We started with a WiMAX play, but we saw that it was not going to be a good opportunity for us, so we switched. We've been investing in LTE since 2006. Sometimes it's frustrating that we invested in WiMAX with no return, but if we hadn't gone through our WiMAX and XGP experience (for a Japanese carrier), we wouldn't be in the position to have a LTE product ready when the networks were being deployed.
Why did other WiMAX companies have difficulty transitioning to LTE?
With each new design generation, you are looking at a $30M investment best-case if you are efficient and experienced. The other companies just ran out of steam. Because of our SDR (Software-Defined Radio) approach, we had to spin less chips and we had shorter time-to-market. We just had to figure out the performance envelope and boundary conditions.
For our LTE product, it starts with the same architecture we used for WiMAX and XGP. Maybe 10-15% of the LTE product is a re-use of WiMAX. It's a new product and it takes less time because of our experience. LTE is more complex, and has much higher throughput and power consumption is an issue. LTE has about 15 different bands that are deployed across the world today, whereas WiMAX has just two. It's a different ballgame. It's tough.. semiconductors are expensive and it's tough to survive in this environment.
Challenges of LTE vs. WiMAX in a handset
LTE is not inherently more power consuming than WiMAX, both are less efficient than CDMA. The first difference is that you need speedier clocks to support the higher throughput. The second difference between LTE and WiMAX is that most LTE markets are FDD - you transmit and receive at the same time. Most WiMAX markets are TDD. Most competitors just license off-the-shelf DSPs. Competitors like Qualcomm use a hardwired DSP, so they are not as flexible. We provide a good combination of programmability and flexibility, together with low power consumption. That is much more critical in LTE.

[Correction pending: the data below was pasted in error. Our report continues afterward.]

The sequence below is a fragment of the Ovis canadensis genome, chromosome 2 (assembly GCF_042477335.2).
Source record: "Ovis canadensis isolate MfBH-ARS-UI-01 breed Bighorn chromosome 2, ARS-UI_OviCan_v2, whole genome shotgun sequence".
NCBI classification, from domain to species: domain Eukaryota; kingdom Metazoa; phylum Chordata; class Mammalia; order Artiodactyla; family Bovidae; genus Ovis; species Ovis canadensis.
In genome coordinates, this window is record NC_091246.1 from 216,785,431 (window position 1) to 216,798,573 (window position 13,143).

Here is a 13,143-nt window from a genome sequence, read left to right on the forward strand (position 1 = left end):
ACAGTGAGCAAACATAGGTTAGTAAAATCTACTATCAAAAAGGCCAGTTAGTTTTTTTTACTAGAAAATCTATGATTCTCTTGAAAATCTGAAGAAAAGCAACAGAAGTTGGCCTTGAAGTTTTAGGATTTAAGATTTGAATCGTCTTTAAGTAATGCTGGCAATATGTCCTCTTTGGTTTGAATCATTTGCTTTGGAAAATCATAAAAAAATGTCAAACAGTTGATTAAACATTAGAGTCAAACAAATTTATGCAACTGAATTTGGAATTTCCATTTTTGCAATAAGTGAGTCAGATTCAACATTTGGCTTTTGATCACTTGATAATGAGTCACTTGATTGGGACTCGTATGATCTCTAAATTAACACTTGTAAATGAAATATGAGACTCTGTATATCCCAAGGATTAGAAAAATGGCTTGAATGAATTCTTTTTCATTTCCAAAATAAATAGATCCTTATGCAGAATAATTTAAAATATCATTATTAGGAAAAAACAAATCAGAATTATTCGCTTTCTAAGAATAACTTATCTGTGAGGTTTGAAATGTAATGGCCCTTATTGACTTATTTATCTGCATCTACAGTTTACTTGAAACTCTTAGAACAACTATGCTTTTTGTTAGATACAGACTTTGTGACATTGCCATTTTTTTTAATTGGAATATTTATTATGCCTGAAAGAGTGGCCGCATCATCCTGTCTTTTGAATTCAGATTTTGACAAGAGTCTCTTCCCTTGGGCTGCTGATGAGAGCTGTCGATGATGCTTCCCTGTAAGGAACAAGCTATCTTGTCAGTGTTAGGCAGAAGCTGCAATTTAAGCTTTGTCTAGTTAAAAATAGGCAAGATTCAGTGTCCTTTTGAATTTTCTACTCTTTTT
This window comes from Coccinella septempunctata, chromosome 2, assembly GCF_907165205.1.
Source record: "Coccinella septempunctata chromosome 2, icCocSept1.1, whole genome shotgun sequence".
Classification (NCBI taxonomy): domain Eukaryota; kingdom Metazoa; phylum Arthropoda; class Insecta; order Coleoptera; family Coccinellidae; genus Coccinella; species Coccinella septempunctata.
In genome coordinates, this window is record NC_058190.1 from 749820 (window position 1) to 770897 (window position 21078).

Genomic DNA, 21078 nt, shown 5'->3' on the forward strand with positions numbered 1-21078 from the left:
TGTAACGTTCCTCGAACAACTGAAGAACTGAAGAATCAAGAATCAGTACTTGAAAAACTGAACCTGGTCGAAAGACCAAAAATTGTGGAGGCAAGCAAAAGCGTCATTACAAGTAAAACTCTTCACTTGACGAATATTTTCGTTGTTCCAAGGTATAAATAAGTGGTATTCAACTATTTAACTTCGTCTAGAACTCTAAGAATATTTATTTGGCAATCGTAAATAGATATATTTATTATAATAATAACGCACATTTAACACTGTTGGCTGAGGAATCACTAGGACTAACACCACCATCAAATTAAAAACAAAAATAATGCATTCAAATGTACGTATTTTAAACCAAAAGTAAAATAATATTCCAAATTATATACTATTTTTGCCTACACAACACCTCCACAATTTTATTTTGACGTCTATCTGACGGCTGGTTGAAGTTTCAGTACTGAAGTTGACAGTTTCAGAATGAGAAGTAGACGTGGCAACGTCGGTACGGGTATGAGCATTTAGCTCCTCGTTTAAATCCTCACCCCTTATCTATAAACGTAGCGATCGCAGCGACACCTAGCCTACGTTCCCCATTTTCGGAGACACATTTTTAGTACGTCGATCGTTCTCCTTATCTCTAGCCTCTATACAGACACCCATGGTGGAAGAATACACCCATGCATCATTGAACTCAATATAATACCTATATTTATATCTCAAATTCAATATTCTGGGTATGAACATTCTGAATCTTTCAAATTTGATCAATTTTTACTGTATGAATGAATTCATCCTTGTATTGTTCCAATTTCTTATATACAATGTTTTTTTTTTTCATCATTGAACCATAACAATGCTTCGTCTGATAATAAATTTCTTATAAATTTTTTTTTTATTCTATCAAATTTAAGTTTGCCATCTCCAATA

Integration of Baseband and Application Processors
Qualcomm made nice inroads with their Snapdragon processors. Nvidia may also be going after that market segment. With the scale of this market, you can justify a diverse portfolio when you ship tens of millions of units. I don't see a (3G/4G) multimode integration happening so fast. Qualcomm is out there with an integrated device, but what we can offer is a low-cost high-performance dedicated LTE device that can sit side-by-side with a commoditized 3G chip. If you compare the combination of an Altair LTE chip with a Qualcomm MDM6600, you will find that it's a lower cost solution than an MDM9200 or MDM9600 from Qualcomm. There are a lot of advantages in looking at separate subsystems, like combining LTE with a lower cost Samsung or TI OMAP application processor, rather than integrating all in one. Then there is the single-mode LTE market. The single-mode market generated $250M for WiMAX chip providers last year. If you have a multi-mode device like a Qualcomm or an ST-Ericsson you are at a disadvantage to carry the "3G hump" on your back.
(interview conducted and edited by Mike Demler on June 9th, 2011)